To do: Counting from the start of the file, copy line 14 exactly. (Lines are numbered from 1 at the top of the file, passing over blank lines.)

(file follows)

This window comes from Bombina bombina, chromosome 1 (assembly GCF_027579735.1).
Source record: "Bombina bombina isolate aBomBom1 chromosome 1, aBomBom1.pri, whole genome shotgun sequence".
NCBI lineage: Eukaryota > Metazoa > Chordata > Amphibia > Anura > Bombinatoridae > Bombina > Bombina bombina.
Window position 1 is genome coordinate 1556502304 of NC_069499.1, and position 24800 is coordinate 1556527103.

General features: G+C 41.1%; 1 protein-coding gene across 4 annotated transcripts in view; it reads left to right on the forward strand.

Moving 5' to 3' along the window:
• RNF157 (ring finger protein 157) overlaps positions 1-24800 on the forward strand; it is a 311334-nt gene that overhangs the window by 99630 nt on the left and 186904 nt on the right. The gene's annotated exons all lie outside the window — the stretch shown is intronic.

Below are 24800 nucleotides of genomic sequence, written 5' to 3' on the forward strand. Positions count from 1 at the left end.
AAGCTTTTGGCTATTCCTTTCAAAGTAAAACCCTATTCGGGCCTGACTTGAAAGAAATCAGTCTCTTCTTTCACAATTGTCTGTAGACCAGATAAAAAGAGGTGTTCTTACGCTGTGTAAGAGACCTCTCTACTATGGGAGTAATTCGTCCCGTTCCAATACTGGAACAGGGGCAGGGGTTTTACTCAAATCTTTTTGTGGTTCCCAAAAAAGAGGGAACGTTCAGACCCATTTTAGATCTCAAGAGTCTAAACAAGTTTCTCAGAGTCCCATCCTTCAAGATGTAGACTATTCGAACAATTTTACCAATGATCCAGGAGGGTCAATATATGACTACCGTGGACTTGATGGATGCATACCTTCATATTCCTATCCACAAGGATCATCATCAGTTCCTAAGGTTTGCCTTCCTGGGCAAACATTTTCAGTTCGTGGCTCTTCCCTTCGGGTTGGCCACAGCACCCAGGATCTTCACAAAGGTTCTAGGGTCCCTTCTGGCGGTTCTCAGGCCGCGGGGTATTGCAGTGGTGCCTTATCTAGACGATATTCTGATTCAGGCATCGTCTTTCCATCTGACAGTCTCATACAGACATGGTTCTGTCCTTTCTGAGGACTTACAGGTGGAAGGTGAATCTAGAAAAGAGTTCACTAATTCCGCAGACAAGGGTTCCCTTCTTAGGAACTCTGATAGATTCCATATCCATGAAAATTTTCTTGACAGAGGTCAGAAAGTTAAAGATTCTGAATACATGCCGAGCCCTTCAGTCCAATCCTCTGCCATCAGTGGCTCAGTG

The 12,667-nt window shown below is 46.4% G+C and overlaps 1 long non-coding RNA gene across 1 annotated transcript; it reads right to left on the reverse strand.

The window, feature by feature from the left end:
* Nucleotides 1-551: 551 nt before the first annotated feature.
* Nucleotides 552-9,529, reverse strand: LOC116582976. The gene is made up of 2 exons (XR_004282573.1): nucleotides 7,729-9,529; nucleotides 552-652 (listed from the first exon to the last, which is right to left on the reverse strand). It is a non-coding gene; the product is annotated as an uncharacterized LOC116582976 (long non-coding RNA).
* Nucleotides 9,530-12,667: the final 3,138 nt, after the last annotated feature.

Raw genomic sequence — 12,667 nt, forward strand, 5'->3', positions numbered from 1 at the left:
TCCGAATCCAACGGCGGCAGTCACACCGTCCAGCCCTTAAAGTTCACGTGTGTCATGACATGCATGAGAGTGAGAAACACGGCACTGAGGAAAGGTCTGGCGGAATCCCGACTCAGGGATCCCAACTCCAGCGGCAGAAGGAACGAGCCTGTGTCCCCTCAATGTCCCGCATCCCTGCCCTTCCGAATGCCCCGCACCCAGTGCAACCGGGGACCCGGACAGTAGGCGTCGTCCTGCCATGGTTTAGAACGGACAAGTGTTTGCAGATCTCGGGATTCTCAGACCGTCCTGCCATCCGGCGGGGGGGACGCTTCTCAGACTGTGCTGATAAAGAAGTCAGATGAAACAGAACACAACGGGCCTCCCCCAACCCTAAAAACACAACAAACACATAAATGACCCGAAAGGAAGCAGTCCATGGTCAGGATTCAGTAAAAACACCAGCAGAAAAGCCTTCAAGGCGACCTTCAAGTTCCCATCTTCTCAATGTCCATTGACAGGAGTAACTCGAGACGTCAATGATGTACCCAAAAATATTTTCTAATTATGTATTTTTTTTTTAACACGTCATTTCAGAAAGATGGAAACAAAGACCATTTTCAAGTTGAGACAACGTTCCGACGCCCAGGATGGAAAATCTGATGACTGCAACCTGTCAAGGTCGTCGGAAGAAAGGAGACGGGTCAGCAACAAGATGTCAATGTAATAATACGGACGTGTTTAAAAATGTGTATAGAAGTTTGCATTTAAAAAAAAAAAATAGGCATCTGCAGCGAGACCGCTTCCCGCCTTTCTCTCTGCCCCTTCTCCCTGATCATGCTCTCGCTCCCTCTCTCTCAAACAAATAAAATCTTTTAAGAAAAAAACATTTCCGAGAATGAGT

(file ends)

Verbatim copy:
* Nucleotides 9,530-12,667: the final 3,138 nt, after the last annotated feature.